by David Arnold
First sentence: “I’ll hold my breath and tell you what I mean: I first discovered the Fading Girl two months and two days ago, soon after summer began dripping its smugly sunny smile all over the place.”
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Review copy provided by the publisher.
Content: There’s some teenage drinking, and lots of swearing, including f-bombs. It’s in the Teen section (grades 9+) of the bookstore.
The plot of this one is going to sound weird. And, to be fair, it’s not really the point of the book, I think.
Noah Oakman is feeling a bit at sea heading into his senior year. He’s a great swimmer, but he doesn’t love it, and so he fakes a back injury to get out of spending his life in the pool. He’s thinking about college, sort of. Mostly he just wants to Think. And then, at a party he didn’t want to go to, he meets this kid Circuit, and heads to his house. It seems uneventful, but after that, everything’s slid sideways just a little bit. His best friend, Alan, used to be a huge DC fan, and now he’s a huge Marvel fan. His mother has a scar. Nothing life-shattering, but enough to throw Noah off. The only things that haven’t changed are his “strange fascinations” — little things, like the Fading Girl of the opening sentence, that have captured Noah’s interest. And perhaps by pursuing those and trying to make sense of them, he can make sense of his life.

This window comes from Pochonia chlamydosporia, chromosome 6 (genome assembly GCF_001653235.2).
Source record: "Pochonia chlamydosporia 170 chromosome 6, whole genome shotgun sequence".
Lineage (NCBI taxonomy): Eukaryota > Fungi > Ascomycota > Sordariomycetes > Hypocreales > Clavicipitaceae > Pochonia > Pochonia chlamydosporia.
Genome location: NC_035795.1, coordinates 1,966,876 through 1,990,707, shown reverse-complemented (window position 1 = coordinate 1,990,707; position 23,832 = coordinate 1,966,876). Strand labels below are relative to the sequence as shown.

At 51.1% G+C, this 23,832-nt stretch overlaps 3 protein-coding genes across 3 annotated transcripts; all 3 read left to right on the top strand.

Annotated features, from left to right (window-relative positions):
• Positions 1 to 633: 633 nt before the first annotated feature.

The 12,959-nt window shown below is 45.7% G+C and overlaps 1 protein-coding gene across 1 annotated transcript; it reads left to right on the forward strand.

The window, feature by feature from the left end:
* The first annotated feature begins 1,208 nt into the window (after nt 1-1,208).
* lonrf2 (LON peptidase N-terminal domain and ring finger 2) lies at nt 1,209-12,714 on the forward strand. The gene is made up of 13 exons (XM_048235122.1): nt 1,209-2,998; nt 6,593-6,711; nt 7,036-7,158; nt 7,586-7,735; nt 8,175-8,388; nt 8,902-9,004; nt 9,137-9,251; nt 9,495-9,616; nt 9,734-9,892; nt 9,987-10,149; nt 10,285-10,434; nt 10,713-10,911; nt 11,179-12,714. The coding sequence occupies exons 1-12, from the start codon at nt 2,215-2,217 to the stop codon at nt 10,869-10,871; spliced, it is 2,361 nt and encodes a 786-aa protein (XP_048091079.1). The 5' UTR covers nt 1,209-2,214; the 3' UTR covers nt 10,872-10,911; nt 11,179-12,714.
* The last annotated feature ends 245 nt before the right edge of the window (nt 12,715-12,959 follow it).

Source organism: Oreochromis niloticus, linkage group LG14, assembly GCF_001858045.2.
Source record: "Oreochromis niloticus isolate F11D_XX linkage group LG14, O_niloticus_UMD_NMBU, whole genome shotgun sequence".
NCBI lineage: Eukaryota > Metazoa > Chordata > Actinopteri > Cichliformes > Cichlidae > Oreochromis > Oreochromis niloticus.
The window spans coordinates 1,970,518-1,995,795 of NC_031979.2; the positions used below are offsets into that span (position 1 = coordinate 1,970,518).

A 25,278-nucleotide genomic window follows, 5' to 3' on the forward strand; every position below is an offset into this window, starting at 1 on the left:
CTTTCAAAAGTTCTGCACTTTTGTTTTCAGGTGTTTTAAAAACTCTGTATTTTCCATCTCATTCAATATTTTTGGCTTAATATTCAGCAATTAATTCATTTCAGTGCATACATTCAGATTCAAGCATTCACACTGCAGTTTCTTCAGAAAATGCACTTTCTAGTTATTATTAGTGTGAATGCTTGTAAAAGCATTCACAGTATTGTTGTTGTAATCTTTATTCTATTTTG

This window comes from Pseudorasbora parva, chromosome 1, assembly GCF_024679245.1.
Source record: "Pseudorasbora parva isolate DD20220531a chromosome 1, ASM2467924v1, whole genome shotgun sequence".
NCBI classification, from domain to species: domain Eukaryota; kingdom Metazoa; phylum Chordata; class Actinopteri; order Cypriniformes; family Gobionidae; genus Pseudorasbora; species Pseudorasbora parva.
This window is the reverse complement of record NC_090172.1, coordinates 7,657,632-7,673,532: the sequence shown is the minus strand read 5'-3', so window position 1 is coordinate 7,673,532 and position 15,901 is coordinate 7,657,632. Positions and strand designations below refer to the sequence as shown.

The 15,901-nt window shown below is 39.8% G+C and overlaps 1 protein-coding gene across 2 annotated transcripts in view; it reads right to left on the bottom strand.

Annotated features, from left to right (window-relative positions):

I’m not going to give you much more than that, mostly because it’s the journey in this one that makes it such a good book. It’s populated with people that are fascinating and interesting and quirky and fun, and Noah’s journey is a strange and weird and wonderful one. I even thought that the ending explanation made sense, and made the book that much better.
I’ve liked Arnold’s books in the past, but I honestly think this is his best one so far.